Right now, there are a whole lot of people out there, many of them with absolutely no other affiliation with the university than what happens on Saturdays in the fall, who seem to feel they know what's best for Pennsylvania State University. "Blow up" the school, they say. Cancel tomorrow's game. Make everyone pay.
To that I ask, what good would any of that do? Contrary to what many ignorant people seem to believe, 99.999999999999999999999999 percent of Penn State students, alumni, administrators, faculty and staff knew absolutely nothing about the horror that was taking place, and 100 percent of those people are as outraged and upset and embarrassed — and I can go on and on with the emotions — as everyone else. To paint the entirety of the university as culpable is irresponsible and unfair. And again, I ask, what good does it do?
Moving forward, the goal should be to make the necessary changes in leadership and in the culture around Penn State, not to destroy a university that has helped generations do good — just as every university in the world has. Dismantling and punishing the hundreds of thousands of people associated with the university who had absolutely nothing to do with this scandal is the equivalent of telling everyone to run and hide.
We as a university must face this head on, not put our heads in the sand. We must learn from it, not run from it. We must do everything in our power to create change and make the campus and the world a safer and better place. Scores of people affiliated with Penn State are already doing that. Scores more will.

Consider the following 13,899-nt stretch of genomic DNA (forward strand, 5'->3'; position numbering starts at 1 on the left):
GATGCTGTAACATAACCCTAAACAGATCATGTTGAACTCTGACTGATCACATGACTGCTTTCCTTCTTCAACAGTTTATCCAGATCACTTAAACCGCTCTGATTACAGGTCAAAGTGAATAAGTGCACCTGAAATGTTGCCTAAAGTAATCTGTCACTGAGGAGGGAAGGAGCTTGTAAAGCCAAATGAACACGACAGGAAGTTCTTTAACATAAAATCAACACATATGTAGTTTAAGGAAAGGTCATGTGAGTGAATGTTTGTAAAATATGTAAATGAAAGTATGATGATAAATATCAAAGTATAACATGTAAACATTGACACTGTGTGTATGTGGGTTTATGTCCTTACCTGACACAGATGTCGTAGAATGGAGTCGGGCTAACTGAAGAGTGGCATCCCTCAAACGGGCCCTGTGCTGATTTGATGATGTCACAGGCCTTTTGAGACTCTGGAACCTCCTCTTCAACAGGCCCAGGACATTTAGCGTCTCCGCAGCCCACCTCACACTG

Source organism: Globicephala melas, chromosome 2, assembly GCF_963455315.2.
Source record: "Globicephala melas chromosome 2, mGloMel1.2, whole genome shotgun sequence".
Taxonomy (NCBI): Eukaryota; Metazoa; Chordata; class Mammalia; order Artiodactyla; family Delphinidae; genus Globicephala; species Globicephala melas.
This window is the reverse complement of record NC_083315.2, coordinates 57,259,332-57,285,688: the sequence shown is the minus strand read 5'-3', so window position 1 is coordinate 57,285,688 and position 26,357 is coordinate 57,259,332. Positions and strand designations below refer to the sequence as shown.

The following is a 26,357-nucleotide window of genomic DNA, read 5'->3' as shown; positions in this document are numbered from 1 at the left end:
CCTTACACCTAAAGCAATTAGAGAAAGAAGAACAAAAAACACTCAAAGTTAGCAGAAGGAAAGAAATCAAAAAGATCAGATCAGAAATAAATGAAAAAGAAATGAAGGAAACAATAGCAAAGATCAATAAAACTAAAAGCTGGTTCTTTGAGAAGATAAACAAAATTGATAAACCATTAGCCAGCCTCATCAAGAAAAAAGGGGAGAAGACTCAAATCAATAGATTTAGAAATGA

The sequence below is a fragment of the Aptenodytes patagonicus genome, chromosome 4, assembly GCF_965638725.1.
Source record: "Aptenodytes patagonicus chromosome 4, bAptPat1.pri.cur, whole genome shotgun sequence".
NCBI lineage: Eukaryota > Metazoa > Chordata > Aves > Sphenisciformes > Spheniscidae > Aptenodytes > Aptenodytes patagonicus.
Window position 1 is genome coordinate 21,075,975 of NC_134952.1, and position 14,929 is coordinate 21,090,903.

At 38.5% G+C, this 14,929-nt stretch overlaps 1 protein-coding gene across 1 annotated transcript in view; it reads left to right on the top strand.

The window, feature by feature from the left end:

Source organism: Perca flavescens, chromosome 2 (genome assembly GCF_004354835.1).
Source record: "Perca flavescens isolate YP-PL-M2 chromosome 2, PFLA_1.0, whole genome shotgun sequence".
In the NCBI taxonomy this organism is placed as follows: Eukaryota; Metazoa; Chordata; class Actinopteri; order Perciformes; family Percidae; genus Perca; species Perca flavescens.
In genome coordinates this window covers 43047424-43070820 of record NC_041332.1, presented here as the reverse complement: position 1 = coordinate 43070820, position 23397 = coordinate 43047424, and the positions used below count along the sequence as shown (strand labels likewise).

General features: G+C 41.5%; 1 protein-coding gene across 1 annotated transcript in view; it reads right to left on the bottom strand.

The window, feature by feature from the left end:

No matter how high-profile, how visible, how powerful certain individuals may be, no one man — no five men — make up an institution. Penn State is made up 46,000-plus students, hundreds of faculty and staff, and hundreds of thousands of alumni. We are the majority of the university, and the majority wants nothing more than to do its best to help in whatever small way we can to right the terrible wrongs people in our family have committed.
Running and hiding isn't the answer. Punishing an innocent majority isn't the answer. That does no one any good. And more than ever, this community and this world as a whole needs more good. Evil was among out midst, and negligence that harbored that evil. It's now our job, the countless Penn Staters who are outraged by the entire situation, to remove that evil and regain the ideals the university was built on.
I'm going to the Penn State-Nebraska game tomorrow. I'm walking right into the lion's den. Sure, I have reservations, and I'd be lying if I said I'm enthused to go. But I, and thousands of others, will show up not to show solidarity for one individual or another, but to show the world we aren't hiding. We're here to face this matter head on.
I have no doubt there will be things I see and hear that will make me shameful. There already has been. I'm also sure there will be displays of humanity that give me hope and perhaps even help me regain a little bit of that pride that was so quickly and suddenly snatched away.
It's a tragedy, a sickening ordeal. If you think by trying to go on, trying to build a reputation back up, trying to do right by the people who make up this tarnished university and trying to do some good out of all this bad somehow comes across as being in favor of these disheartening, disgusting, unforgivable acts, then feel free. I choose not to look at that way, because I don't see the good in that.
And now more than ever, Penn State and the entire world could use some good.